C: Houses of the Oireachtas

Why the SocDems should (and likely will) bet on Holly Cairns

It would be churlish and unfair not to say that the outgoing co-leaders of the Social Democrats, Catherine Murphy and Roisin Shorthall, deserve significant political credit for the fact that the party has six seats. It is very difficult, regardless of your political background or views, to launch a new political party in Ireland. The Social Democrats have been the most successful attempt at it in 40 years. There are many other parties of similar age which have no Dáil seats at all, because of how hard it is to break through.

At the same time, the SocDems are where they are largely because of the implosion of the Labour Party over the last decade. The party represents people who would, in most other times, be natural supporters of Ivana Bacik: Progressives, Academics, youthful idealists, economic left wingers, and alienated Greens. But for many of those voters, Labour remains too tainted by its betrayals, real or imagined, in the Government of 2011-2016, when the dream of Gilmore for Taoiseach became the reality of Burton for Austerity.

In many ways, the Soc Dems have long been in tune with the prevailing winds on the Irish left: Female co-leaders was one way to say “we are feminist, and different, and have a new inclusive approach to politics”. The shocking betrayal of Stephen Donnelly, when he abandoned the party for Fianna Fáil, created a certain purity cult around the party, suggesting it was no home for careerists. The purple people crusade was a pure and noble one, with all the more distasteful ambition and careerism that blights other parties tossed aside.

The problem was of course that Shorthall and Murphy were entirely out of step with the zeitgeist of the party they led: It is young and angsty, they are older and have seen it all. As much as they might try, they were never really suited to leading a party where many of the members want to scream all day about the racism crisis and the housing crisis and the climate crisis and the inequality crisis and the pronouns crisis and the whatever you are having yourself crisis. While they are two very capable leaders, nobody really looks at either of them on the telly and thinks “that’s the radical change we need”. Their skills were always in party building, and policy committees, and understanding the legwork of politics.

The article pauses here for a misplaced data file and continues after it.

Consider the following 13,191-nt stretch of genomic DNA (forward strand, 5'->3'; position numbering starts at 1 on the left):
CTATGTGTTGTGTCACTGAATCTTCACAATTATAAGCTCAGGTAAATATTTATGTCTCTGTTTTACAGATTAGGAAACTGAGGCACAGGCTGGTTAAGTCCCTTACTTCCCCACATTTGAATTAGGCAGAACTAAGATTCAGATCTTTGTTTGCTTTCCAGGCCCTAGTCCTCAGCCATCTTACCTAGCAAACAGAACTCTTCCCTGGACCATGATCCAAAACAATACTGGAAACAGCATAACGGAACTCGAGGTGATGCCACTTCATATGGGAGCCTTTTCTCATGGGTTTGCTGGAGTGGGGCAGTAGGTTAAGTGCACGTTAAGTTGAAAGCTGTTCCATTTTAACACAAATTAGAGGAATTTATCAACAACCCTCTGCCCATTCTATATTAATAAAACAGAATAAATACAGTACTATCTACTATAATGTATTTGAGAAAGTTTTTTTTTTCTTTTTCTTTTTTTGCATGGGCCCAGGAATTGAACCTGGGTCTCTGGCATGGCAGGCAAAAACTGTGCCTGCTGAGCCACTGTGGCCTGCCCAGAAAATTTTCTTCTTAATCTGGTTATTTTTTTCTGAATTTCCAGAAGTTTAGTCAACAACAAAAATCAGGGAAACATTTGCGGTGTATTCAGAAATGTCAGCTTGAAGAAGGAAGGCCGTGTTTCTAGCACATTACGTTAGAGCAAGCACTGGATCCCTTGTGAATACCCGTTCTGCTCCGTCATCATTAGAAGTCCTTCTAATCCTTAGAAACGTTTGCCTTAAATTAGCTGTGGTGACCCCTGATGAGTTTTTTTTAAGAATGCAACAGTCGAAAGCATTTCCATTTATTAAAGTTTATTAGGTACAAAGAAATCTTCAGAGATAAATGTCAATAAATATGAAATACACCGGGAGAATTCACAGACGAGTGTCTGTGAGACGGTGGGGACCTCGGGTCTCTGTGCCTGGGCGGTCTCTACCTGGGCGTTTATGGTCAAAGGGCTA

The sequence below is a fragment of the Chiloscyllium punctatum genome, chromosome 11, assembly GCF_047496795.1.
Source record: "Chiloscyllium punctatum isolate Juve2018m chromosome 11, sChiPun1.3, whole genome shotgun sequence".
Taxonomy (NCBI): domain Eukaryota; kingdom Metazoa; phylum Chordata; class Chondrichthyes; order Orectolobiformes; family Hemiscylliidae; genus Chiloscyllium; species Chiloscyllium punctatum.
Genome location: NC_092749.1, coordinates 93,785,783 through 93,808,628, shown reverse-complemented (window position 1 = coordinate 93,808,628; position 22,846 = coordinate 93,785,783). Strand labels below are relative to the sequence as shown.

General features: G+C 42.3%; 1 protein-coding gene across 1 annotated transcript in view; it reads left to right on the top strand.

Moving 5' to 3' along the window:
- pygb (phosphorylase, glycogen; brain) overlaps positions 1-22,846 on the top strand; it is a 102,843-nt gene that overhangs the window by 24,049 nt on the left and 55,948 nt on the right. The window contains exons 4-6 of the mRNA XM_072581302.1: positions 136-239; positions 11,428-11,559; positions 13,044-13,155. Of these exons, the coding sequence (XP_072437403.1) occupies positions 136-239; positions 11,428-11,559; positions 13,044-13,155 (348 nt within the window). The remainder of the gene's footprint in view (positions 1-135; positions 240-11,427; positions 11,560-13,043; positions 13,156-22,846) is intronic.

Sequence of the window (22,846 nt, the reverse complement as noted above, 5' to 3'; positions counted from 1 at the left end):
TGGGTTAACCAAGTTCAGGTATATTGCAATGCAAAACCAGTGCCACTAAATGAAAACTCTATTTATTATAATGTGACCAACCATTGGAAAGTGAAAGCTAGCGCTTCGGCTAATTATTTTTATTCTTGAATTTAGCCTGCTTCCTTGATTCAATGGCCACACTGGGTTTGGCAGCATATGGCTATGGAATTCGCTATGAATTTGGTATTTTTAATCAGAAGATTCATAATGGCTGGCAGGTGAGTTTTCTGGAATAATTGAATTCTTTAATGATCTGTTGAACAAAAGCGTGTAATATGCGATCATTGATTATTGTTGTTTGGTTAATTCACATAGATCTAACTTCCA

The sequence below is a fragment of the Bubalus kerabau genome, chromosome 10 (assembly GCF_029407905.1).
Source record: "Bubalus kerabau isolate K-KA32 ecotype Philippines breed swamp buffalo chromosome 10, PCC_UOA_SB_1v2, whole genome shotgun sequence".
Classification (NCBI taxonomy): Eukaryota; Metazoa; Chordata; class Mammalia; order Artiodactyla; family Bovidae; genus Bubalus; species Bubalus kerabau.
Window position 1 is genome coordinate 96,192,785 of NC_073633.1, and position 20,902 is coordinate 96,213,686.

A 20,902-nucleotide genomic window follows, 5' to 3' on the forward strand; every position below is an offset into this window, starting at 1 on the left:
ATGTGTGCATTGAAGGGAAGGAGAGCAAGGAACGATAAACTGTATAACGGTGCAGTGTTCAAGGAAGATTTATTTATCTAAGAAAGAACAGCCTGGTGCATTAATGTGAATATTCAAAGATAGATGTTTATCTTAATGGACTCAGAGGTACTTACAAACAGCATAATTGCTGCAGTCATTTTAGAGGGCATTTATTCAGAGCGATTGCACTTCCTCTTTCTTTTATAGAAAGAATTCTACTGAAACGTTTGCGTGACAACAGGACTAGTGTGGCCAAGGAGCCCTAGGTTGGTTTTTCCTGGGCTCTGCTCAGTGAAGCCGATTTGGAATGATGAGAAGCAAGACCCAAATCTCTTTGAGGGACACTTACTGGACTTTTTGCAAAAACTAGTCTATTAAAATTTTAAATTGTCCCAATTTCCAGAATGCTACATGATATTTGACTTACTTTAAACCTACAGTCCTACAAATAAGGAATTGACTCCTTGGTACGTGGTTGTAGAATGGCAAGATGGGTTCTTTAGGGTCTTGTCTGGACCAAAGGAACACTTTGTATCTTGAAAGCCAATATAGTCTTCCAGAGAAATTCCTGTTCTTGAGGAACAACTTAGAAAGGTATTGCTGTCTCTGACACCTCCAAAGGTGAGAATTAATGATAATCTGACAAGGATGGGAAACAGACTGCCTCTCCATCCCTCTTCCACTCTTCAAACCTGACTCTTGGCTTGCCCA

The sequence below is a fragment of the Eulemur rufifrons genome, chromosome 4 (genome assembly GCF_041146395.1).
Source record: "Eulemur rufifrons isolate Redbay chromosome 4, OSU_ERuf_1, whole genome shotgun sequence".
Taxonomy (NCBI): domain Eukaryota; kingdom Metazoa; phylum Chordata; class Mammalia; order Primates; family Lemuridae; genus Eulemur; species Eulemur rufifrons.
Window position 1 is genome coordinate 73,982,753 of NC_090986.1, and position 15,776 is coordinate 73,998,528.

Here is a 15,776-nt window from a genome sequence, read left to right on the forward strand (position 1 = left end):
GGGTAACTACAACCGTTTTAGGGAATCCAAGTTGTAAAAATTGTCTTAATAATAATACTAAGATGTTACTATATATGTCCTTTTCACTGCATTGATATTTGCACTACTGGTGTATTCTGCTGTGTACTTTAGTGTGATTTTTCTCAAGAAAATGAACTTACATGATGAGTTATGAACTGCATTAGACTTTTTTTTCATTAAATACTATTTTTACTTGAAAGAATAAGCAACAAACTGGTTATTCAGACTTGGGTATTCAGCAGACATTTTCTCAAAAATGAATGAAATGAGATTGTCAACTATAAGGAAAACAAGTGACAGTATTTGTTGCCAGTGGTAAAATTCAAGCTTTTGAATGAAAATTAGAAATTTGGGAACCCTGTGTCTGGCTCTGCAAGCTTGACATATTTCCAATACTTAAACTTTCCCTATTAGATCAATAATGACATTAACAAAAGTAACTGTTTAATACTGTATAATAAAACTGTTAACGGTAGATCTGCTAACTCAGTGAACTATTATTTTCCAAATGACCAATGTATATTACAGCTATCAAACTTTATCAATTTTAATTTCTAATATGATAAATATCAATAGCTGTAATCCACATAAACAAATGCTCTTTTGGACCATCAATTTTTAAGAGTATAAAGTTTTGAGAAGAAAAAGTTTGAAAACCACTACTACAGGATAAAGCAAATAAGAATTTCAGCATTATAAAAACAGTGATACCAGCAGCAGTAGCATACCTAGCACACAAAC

And so the experiment has run its course, the party announced yesterday. Time to become more, well, shouty. The new leader, we can safely say, will be either Gary Gannon or Holly Cairns. If they are smart, and you are smart and a betting person, then you’d put your money on Cairns.

For one thing, Cairns is already something of a media darling: She is young and she is a woman and she is a progressive, three things that the modern media simply cannot get enough of. If she becomes leader, then Paul Murphy and Richard Boyd Barrett will have stiff competition for the “record number of appearances on RTE in a week” award.

For another, she creates a generational problem for Labour and the Greens in the competition for the self-consciously-intelligent lefty vote that divides itself between those three parties. The other two will head into the next election lead by Ivana Bacik and Eamon Ryan – a pair of old warhorses whose best days are behind them. Cairns would offer the brooding guardian podcast listener something different: a world in which a new generation of young women rule. This has been the progressive utopian ideal in Ireland now for some time, and it is not hard to imagine the likes of Miriam Lord and the National Women’s Council going potty for it.

Gannon, I fear, is too working class in accent and outlook to credibly lead a party that draws its support from the most self-consciously middle class people in Ireland. He would be much more at home – rhetorically speaking – in Sinn Fein or People before Profit than he is in a party whose brand is targeted at middle class college students angry at their parents. Plus, one more angry shouting lefty man on the opposition benches is unlikely to make much of a political impact, when we already have the aforementioned PbP twosome, and Pearse Doherty for good measure. Gannon would find it much harder to differentiate himself.

I saw somebody saying yesterday that they thought the high-water mark for the SocDems had passed. I am not entirely sure that is correct: Even if we got to the unlikely situation where 85% of the public turned entirely on the soft-left approach to politics, there is still a solid 15% or more of the vote that floats between Labour, the Greens, the middle class Neale-Richmond-type Fine Gaeler, and people like the Soc Dems. Give those voters Cairns, with the media kid-glove treatment that she is basically guaranteed to receive, and it would not shock me if they emerged as the largest party out of the SD/Lab/Green trio at the next election.

We shall wait and see.

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